You can call it the year that changed my life. All of us have a milestone year, but 1964 was a doozy for me. Got married to the love of my life. Began writing for the South Philly Review, which turned out to be the second great love of my life. When you think about it, that’s a helluva parlay.
Frances Scroccarelli should have been way out of my league. Hey, when the guys at the local Sons of Italy Lodge vote you Miss Abbruzzese, that has to tell you something. And you didn’t need the fingers on both hands to count the girls I had dated, which also tells you something. To get a church wedding in May at Stella Maris back then, one had to book the date a year in advance. Thus it was that we booked our wedding date of May 9, ’64 before we were even engaged.
When we married on May 9, ’64, the Democratic Party was already entrenched in Philadelphia. The reform days of Joseph Clark and Richardson Dilworth were long gone, replaced by Mayor James H. J. Tate, a mediocre politician. Philadelphia seemed a dying city. Industry was fleeing the city faster than the Beatles were producing hits. A good-sized chunk of the population followed, looking for a safe haven in the suburbs.
That year, President Lyndon Johnson declared a War on Poverty as part of his Great Society. He signed the Civil Rights Act. But ’64 also was the year that race riots exploded across the nation. Our city was in the center of the storm. In the heat of August, violence ripped through Columbia Avenue. My father was a cop back then, a good cop, but a self-confessed hot-headed cop. He was kept as far from the riots as possible.
We honeymooned in Bermuda. I managed to get both my arms severely burned during an alfresco lunch. The Beatles sang “I Want To Hold Your Hand,” but I just wanted to move my arms. “Hello Dolly” opened in New York. A brash Cassius Clay defeated Sonny Liston for the World Heavyweight Title. I watched on closed circuit TV in Convention Hall. Either Sonny had aged 20 years before my eyes or he had tanked unceremoniously. Clay soon afterward joined the Nation of Islam and changed his name to Muhammad Ali, and as they say, the rest was history. They nailed Jimmy Hoffa for eight years for jury tampering. The Ford Mustang was introduced.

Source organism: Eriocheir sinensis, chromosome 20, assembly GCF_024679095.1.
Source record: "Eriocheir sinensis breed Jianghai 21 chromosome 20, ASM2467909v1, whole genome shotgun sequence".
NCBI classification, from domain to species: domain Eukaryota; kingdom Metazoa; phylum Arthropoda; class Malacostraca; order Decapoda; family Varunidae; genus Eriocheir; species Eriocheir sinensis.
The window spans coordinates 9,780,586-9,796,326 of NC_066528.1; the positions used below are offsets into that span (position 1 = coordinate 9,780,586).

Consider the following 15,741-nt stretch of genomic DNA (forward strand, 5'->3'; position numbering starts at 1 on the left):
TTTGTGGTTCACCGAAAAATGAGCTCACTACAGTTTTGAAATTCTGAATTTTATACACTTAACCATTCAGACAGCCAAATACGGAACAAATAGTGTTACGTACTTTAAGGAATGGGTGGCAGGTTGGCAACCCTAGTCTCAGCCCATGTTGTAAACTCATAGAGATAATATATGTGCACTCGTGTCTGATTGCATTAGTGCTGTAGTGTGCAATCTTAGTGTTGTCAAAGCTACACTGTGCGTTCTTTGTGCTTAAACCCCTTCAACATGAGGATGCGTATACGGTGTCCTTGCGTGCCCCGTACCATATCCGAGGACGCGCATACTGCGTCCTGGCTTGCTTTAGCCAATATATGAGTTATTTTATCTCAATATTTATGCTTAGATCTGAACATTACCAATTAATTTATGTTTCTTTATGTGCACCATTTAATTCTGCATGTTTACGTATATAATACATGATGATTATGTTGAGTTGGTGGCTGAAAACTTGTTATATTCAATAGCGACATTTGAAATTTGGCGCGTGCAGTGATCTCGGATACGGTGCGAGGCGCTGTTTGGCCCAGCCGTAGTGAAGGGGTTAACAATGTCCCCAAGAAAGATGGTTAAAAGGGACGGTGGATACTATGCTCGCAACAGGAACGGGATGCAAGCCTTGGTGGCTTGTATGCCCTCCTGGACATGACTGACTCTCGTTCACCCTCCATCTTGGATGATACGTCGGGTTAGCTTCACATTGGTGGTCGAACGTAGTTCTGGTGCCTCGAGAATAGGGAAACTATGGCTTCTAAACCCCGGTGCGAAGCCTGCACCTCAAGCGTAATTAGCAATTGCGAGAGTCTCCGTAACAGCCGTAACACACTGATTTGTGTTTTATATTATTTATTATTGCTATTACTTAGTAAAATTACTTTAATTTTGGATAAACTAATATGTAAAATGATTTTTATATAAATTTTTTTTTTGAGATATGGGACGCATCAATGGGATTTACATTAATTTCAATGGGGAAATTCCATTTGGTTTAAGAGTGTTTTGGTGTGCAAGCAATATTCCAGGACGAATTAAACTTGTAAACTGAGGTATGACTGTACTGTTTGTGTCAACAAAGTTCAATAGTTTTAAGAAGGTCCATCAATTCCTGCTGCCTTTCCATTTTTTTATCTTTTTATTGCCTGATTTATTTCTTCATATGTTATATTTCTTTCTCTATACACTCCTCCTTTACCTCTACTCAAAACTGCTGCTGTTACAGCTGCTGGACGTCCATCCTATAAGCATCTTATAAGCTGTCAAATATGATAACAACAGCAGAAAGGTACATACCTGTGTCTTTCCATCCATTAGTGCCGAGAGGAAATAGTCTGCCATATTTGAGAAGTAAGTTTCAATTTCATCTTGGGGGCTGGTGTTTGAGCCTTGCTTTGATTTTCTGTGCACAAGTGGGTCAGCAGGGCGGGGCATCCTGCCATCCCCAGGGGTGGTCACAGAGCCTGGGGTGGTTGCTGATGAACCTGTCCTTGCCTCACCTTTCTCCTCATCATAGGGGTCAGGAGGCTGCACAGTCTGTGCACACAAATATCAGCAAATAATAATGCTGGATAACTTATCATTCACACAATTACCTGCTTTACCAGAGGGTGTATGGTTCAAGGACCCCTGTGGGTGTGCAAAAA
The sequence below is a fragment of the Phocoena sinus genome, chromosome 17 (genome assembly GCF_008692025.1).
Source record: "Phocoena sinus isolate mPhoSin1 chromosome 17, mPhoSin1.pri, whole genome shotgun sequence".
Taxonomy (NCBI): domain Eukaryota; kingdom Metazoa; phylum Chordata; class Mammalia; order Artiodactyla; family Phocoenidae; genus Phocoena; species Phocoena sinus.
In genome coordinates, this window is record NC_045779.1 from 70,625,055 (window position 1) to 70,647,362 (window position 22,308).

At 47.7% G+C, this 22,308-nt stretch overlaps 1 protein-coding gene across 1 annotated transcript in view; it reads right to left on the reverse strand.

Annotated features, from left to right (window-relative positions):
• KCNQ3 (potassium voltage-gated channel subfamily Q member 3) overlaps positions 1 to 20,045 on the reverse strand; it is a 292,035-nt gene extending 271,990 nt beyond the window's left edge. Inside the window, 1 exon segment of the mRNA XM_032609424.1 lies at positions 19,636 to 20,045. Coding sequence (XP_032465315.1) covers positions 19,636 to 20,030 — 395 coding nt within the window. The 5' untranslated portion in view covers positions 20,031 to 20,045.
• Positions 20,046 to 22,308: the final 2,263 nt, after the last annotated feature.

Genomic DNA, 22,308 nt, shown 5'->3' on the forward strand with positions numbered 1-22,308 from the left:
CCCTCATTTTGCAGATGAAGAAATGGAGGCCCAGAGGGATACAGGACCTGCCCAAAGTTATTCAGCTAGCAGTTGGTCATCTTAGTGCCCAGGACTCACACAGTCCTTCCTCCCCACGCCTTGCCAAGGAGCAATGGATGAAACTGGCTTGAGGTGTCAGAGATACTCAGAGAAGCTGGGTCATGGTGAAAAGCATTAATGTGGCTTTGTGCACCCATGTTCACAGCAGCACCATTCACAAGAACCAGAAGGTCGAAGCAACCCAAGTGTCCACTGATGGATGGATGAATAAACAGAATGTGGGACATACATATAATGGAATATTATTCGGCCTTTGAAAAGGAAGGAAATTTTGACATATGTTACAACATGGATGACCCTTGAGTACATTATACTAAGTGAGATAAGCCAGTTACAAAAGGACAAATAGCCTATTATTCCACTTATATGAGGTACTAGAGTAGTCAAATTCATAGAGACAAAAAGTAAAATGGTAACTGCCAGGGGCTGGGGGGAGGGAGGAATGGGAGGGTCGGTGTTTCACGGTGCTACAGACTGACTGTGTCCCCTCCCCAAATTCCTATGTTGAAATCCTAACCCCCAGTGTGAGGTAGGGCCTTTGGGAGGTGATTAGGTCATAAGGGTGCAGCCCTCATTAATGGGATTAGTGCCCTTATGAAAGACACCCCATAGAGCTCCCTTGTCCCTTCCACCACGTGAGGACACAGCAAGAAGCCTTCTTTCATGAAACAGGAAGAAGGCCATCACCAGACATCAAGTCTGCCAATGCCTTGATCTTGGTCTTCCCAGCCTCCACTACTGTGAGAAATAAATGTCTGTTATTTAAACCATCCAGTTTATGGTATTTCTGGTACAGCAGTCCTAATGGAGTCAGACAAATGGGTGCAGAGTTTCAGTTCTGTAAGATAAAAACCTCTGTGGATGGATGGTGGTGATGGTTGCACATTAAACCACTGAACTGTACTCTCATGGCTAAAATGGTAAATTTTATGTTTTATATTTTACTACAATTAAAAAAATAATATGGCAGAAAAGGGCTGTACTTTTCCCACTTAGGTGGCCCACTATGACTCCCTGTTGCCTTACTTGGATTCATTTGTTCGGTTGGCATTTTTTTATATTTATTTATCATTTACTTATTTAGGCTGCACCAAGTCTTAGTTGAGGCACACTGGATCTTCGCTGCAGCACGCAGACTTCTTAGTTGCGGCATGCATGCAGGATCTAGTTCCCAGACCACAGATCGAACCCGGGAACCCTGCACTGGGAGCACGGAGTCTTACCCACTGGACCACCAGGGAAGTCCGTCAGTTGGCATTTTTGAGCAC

We settled into married life in a duplex apartment on the same small street where my in-laws lived. In South Philadelphia, families lived within blocks of one another back then. Your best friends were your cousins. Your idols were your aunts and uncles.
Reality hit me. Radio jobs were few and far between and didn’t pay enough for us to order the chopped sirloin at the Pub in town. I was a bored civil servant when my wife pointed out that maybe the weekly newspaper down the street from our apartment might be interested in hiring me as a writer. You might call it fate. I call it good advice from the former Miss Abbruzzese. It was August ’64, and the Phillies were heading toward their first pennant in 14 years, at least we thought so. Then a little known player — Chico Ruiz — came along and stole the heart of a desperate city.
Full disclosure. I was a Dodgers fan. My summer had been made when I saw Sandy Koufax throw a no-hitter at the Phillies in the aging park at 21st and Lehigh Avenue. Once Shibe Park, it had been renamed Connie Mack Stadium in honor of the great owner-manager of the Philadelphia Athletics. Mack wound up as a charter member of this city’s villains when he sold off members of his championship teams in the ’30s. The decline of the A’s followed as inevitably as my wife follows sales. The A’s eventually moved to Kansas City.
Along with several friends, we had mailed the Phillies our applications for ’64 World Series tickets. The Phils had opened what looked like an insurmountable lead. Our application was rejected, causing me to curse the team — ”I hope they don’t win another game.” I carry that guilt. My cry had conjured up from the depths of hell, the obscure Ruiz.
The Phillies had a six-and-a-half-game lead with 12 games left to play that fateful afternoon at their stadium. They were playing the Cincinnati Reds. There were two outs and two strikes on Frank Robinson. Hall of Famer Frank Robinson. Right-handed-hitting Frank Robinson. The baseball gods tell us that you don’t try to steal home with two strikes and a right-handed hitter at the plate, especially one who is named Frank Robinson. But that’s just what Ruiz did. “Safe” called the umpire. The math didn’t say so, but the Phillies died that afternoon and along with them an entire city looking for hope.
It is 50 years later. Race relations in Philadelphia aren’t perfect, but they are better than in ’64. We’re still singing Beatles songs. I became a Phillies fan sometime after the Dodgers left Brooklyn. Two world championships have dulled the pain of Ruiz. Frances Scroccarelli is still my date. I am still privileged to write this column.
It’s been a helluva ride. Thanks for taking it with me.
Contact the South Philly Review at email@example.com.